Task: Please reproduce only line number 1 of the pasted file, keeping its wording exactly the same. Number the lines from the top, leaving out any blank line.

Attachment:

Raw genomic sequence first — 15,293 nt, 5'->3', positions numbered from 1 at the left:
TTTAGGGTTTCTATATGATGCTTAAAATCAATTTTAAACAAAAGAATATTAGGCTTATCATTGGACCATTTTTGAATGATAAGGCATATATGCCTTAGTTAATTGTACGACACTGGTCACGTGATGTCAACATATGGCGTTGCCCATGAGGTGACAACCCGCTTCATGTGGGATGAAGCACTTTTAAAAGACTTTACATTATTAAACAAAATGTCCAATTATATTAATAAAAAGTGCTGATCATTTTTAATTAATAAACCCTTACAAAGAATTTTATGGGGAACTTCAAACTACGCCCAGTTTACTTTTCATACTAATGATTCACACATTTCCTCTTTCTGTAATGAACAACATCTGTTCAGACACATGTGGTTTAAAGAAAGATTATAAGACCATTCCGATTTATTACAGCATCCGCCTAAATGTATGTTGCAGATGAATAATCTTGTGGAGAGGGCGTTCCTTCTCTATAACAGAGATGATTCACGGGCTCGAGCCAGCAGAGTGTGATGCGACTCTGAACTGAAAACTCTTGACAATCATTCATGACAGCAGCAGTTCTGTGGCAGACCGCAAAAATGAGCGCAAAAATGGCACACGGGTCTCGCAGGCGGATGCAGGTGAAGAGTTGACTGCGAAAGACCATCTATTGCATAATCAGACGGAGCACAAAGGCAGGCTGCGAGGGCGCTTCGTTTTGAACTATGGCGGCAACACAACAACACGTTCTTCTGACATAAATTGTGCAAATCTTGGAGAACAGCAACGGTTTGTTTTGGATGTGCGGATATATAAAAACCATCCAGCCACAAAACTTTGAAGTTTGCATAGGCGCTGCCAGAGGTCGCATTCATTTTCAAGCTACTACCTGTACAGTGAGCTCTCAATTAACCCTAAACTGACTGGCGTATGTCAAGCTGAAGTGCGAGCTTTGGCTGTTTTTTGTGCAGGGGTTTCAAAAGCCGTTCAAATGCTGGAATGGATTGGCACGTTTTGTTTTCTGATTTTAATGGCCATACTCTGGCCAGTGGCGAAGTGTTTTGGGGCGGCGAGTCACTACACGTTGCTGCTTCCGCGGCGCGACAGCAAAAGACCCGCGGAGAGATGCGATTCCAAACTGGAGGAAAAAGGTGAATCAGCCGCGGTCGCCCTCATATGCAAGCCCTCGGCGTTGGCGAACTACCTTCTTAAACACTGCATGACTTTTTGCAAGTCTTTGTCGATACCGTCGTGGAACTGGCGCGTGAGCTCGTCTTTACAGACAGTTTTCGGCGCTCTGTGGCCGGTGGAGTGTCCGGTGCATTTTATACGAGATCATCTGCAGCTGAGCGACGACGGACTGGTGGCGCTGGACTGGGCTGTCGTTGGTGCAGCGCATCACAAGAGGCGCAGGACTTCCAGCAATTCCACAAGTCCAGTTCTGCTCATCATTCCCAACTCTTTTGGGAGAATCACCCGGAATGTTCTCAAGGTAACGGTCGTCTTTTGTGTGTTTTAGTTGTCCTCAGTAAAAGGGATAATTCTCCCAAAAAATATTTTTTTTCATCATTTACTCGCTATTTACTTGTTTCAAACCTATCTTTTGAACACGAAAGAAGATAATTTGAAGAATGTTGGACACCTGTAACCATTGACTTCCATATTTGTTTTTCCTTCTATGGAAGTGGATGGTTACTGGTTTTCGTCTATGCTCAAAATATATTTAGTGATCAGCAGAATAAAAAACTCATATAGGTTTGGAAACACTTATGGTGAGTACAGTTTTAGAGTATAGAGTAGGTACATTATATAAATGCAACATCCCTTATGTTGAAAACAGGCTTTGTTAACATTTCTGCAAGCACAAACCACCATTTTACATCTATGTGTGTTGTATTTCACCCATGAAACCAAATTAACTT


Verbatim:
Raw genomic sequence first — 15,293 nt, 5'->3', positions numbered from 1 at the left: